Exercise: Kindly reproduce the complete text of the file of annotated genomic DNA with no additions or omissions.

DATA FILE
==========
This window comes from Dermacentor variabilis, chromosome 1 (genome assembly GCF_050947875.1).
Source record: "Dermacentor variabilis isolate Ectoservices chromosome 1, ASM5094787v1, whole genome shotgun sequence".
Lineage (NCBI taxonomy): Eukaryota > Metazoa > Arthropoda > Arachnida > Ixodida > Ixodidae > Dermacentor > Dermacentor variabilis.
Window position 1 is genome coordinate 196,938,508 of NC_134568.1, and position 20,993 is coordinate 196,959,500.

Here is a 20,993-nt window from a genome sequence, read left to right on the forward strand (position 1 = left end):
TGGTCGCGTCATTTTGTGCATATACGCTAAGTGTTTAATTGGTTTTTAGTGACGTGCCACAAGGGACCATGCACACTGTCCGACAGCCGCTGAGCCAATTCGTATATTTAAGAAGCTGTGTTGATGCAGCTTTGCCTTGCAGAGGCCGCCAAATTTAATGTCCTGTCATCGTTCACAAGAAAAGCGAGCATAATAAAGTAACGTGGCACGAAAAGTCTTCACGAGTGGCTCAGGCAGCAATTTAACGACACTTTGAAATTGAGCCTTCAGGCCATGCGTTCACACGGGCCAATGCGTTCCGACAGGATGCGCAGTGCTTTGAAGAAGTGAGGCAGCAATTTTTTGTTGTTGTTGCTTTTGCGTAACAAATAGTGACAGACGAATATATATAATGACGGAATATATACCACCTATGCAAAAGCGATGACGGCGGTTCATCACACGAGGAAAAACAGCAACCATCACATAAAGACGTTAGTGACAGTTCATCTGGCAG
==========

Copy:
This window comes from Dermacentor variabilis, chromosome 1 (genome assembly GCF_050947875.1).
Source record: "Dermacentor variabilis isolate Ectoservices chromosome 1, ASM5094787v1, whole genome shotgun sequence".
Lineage (NCBI taxonomy): Eukaryota > Metazoa > Arthropoda > Arachnida > Ixodida > Ixodidae > Dermacentor > Dermacentor variabilis.
Window position 1 is genome coordinate 196,938,508 of NC_134568.1, and position 20,993 is coordinate 196,959,500.

Here is a 20,993-nt window from a genome sequence, read left to right on the forward strand (position 1 = left end):
TGGTCGCGTCATTTTGTGCATATACGCTAAGTGTTTAATTGGTTTTTAGTGACGTGCCACAAGGGACCATGCACACTGTCCGACAGCCGCTGAGCCAATTCGTATATTTAAGAAGCTGTGTTGATGCAGCTTTGCCTTGCAGAGGCCGCCAAATTTAATGTCCTGTCATCGTTCACAAGAAAAGCGAGCATAATAAAGTAACGTGGCACGAAAAGTCTTCACGAGTGGCTCAGGCAGCAATTTAACGACACTTTGAAATTGAGCCTTCAGGCCATGCGTTCACACGGGCCAATGCGTTCCGACAGGATGCGCAGTGCTTTGAAGAAGTGAGGCAGCAATTTTTTGTTGTTGTTGCTTTTGCGTAACAAATAGTGACAGACGAATATATATAATGACGGAATATATACCACCTATGCAAAAGCGATGACGGCGGTTCATCACACGAGGAAAAACAGCAACCATCACATAAAGACGTTAGTGACAGTTCATCTGGCAG